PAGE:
Follow the links below to visit exhibits and watch videos about marine mammals.
At our lab, study behavioral and ecological intersections through the interactions between humans and marine mammals.
Our lab uses DNA to answer questions related to the conservation and management of whales and dolphins, from the smallest marine dolphin (the New Zealand Māui dolphin) to the largest animal that has ever lived (the blue whale).
We use drones, cameras, whale poop, helicopters, kayaks, underwater videos, hydrophones and more cool gadgets to better understand how marine megafauna feed, move, and survive.
The MMI integrates research, education, and outreach to advance our knowledge of marine mammals, train the next generation of professionals, and engage with stakeholders to ensure that these animals and their ecosystems are always healthy.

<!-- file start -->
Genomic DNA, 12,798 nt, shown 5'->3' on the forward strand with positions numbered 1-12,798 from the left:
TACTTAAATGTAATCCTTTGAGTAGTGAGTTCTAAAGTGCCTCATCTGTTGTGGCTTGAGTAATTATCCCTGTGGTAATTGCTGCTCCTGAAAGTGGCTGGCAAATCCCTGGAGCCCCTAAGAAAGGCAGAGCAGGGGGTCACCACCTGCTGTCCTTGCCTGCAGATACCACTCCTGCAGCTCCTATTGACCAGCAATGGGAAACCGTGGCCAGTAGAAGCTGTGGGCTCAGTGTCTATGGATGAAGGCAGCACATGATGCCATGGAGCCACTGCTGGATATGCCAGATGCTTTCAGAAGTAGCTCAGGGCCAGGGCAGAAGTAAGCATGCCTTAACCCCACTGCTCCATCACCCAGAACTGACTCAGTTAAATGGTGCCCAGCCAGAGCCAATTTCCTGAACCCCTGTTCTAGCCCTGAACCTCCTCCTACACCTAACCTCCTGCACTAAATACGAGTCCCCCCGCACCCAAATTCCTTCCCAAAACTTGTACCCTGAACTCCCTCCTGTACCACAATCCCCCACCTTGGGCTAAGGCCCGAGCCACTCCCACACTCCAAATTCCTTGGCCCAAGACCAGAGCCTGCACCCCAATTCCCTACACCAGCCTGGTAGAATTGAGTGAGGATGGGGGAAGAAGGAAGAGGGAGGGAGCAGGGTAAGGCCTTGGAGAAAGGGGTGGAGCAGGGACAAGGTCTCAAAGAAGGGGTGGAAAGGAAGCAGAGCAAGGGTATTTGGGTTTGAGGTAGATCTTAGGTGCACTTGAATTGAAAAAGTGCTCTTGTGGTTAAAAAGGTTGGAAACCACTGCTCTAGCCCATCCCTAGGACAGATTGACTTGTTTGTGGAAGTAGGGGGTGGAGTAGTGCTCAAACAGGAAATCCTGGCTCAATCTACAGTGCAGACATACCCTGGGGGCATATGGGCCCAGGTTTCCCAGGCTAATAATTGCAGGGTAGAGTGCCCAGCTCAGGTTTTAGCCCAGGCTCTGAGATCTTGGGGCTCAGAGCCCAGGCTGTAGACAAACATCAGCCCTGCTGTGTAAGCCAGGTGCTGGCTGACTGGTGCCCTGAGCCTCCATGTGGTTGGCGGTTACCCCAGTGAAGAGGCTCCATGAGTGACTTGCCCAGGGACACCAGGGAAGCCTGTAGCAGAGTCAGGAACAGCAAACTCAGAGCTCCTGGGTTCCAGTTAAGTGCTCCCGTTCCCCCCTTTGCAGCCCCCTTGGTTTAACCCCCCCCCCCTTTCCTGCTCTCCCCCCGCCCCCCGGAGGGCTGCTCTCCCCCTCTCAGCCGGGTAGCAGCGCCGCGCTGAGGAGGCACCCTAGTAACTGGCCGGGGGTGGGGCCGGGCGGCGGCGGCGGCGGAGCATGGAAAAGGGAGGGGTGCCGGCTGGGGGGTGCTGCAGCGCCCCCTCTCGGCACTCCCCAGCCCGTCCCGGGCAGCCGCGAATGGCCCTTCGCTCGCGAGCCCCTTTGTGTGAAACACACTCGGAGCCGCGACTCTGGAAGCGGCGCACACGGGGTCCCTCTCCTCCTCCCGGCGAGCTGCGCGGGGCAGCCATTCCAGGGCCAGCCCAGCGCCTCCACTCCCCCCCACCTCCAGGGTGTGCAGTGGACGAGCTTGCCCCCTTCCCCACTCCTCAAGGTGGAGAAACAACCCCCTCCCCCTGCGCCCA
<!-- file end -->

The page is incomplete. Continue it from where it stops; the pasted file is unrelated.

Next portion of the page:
Stranding events offer a wealth of information to researchers and resource managers by providing valuable insights into the lives of marine mammals, including their seasonal distributions, natural histories, environmental contaminant levels, impacts due to human interactions, and incidence of disease.
The Stafford Lab uses passive acoustic monitoring (PAM) to study the underwater soundscape around the globe. Eavesdropping underwater provides information on when and where marine mammals occur and what are the anthropogenic (human-caused) threats that impact marine mammal feeding, migration, and communication.
Our research focuses on studying the movements and behavior of whales to address important but unanswered scientific questions about their lives. We use electronic tags to “ride along” and remotely track whales over periods of several weeks to months via satellite.